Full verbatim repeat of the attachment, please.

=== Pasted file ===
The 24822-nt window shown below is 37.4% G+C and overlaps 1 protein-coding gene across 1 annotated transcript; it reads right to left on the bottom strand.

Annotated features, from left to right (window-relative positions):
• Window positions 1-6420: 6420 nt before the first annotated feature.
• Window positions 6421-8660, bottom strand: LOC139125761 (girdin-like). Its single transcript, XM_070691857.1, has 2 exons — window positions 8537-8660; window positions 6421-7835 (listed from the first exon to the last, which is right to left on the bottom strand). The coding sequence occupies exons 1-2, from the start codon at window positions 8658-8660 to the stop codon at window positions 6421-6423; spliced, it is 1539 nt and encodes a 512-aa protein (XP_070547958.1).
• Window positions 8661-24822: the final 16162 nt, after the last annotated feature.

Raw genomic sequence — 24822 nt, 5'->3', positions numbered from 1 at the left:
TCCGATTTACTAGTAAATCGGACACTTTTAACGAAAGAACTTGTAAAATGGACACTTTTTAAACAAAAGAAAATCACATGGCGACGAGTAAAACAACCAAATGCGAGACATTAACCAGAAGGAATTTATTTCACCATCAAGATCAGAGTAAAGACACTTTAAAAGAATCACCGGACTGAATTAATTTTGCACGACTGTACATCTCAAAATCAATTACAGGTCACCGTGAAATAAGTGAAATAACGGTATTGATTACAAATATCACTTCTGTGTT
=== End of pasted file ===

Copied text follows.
The 24822-nt window shown below is 37.4% G+C and overlaps 1 protein-coding gene across 1 annotated transcript; it reads right to left on the bottom strand.

Annotated features, from left to right (window-relative positions):
• Window positions 1-6420: 6420 nt before the first annotated feature.
• Window positions 6421-8660, bottom strand: LOC139125761 (girdin-like). Its single transcript, XM_070691857.1, has 2 exons — window positions 8537-8660; window positions 6421-7835 (listed from the first exon to the last, which is right to left on the bottom strand). The coding sequence occupies exons 1-2, from the start codon at window positions 8658-8660 to the stop codon at window positions 6421-6423; spliced, it is 1539 nt and encodes a 512-aa protein (XP_070547958.1).
• Window positions 8661-24822: the final 16162 nt, after the last annotated feature.

Raw genomic sequence — 24822 nt, 5'->3', positions numbered from 1 at the left:
TCCGATTTACTAGTAAATCGGACACTTTTAACGAAAGAACTTGTAAAATGGACACTTTTTAAACAAAAGAAAATCACATGGCGACGAGTAAAACAACCAAATGCGAGACATTAACCAGAAGGAATTTATTTCACCATCAAGATCAGAGTAAAGACACTTTAAAAGAATCACCGGACTGAATTAATTTTGCACGACTGTACATCTCAAAATCAATTACAGGTCACCGTGAAATAAGTGAAATAACGGTATTGATTACAAATATCACTTCTGTGTT